By Katie Larsen, Deseret News
SALT LAKE CITY — Using Sharpies, pennies, stickers and mini pom-pom balls, Salt Lake City residents voted for the potential fate of Glendale Golf Course and Jordan River Parkway.
The informal voting took place Thursday at Sunnyside Park as the first of eight open houses for the Trails, Parks and Open Land Initiative, part of information gathering that continues Saturday with an open house at Liberty Park.
“That really goes to the heart of our goal for this public outreach program is being able to hear from residents on what they would want to see and from their perspective and what is worth making an investment,” said Art Raymond of the Salt Lake City mayor’s office.
After 3,000 surveys, 3,500 comments and more than 300 community events and open houses, city officials determined Utahns value outdoor recreation, according to ouroutdoorsslc.com. In order to best meet the community’s wants and needs, city officials formed the initiative to let residents decide what they wanted with their outdoor space, Raymond said.
Bicyclist Mary Beacco said she wants a park with enough space for her dogs to roam and more bike trails in Salt Lake, but she and her husband want the golf course to stay.
“He sent me here for Glendale because he loves Glendale,” Beacco said. “And yes, I would be sad to see both of them go, but especially Glendale.”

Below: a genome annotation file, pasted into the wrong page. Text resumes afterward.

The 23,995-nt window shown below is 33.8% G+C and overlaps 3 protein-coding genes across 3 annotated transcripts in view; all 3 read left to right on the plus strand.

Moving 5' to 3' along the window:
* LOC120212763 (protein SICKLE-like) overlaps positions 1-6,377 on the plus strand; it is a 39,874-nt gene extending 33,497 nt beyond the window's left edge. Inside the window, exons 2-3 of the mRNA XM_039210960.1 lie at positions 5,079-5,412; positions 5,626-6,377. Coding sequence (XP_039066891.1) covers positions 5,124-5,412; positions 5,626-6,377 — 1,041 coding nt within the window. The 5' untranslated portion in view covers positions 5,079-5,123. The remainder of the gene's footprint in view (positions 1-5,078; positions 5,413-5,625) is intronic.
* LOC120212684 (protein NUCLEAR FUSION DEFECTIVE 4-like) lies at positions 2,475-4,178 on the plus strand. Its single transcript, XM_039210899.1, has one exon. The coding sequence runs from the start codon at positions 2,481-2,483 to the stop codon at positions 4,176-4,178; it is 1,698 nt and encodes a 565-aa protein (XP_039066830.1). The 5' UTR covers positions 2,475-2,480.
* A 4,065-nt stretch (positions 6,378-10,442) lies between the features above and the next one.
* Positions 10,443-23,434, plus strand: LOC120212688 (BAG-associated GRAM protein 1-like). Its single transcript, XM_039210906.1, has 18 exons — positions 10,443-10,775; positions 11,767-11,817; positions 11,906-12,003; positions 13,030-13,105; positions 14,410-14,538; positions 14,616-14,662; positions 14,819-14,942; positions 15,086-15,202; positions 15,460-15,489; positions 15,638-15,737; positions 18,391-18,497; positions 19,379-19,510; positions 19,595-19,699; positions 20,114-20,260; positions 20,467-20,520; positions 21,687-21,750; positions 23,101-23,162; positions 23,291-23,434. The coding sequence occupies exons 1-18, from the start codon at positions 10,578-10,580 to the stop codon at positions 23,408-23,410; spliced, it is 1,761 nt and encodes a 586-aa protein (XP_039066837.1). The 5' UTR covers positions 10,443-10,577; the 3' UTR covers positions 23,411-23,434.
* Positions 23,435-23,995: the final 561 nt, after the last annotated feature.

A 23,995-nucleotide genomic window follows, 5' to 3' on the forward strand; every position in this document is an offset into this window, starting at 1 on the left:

Salt Lake resident Susan Willardson also wants to avert repurposing the course. Willardson said that “once it’s gone, it’s gone,” and she would like to have a place for her grandchildren to golf that wasn’t expensive or exclusive.
But for Steve Alder, making the best use of the city’s existing open space was important. Alder suggested forming connections between the open areas surrounding the Jordan River Parkway to the trail. He also wanted to use a canal in Glendale for canoeing and use the golf course during the offseason.
“Sometimes golfers are like, ‘Ugh, I shouldn’t have to share this, I paid for this,'” Alder said. “So I think, yeah, that’s fair, let’s help pay for it. The fact that it’s open space is in itself a value.”
The city also presented options for the course and trail. Regional parks were one of the most popular options.
“Looking forward, this is going to be very much informed and guided by residents,” Raymond said. “The agenda is open at this point, so to speak, and it will be determined by our residents in Salt Lake City.”
On Aug. 18, city officials will determine which of the community’s suggestions for city parks, the golf course and river trail will go to bond, Nichol Bourdeaux of the mayor’s office said.
• Saturday, May 16, 11 a.m.–1 p.m., Liberty Park, near main playground.
• Tuesday, May 19, 3–7 p.m., Sorenson Unity Center, outdoor plaza.
• Wednesday, May 20, 4–7 p.m., Lindsey Gardens Pavilion.
• Thursday, May 21, 4–7 p.m., Northwest Recreation Center, outdoor plaza.
• Wednesday, May 27, 4–7 p.m., Forest Dale Golf Course, clubhouse
• Thursday, May 28, 11-2 p.m., Gallivan Center Outdoors Plaza
• Thursday, May 28, 3–7 p.m., Salt Lake City Library Square, outdoor plaza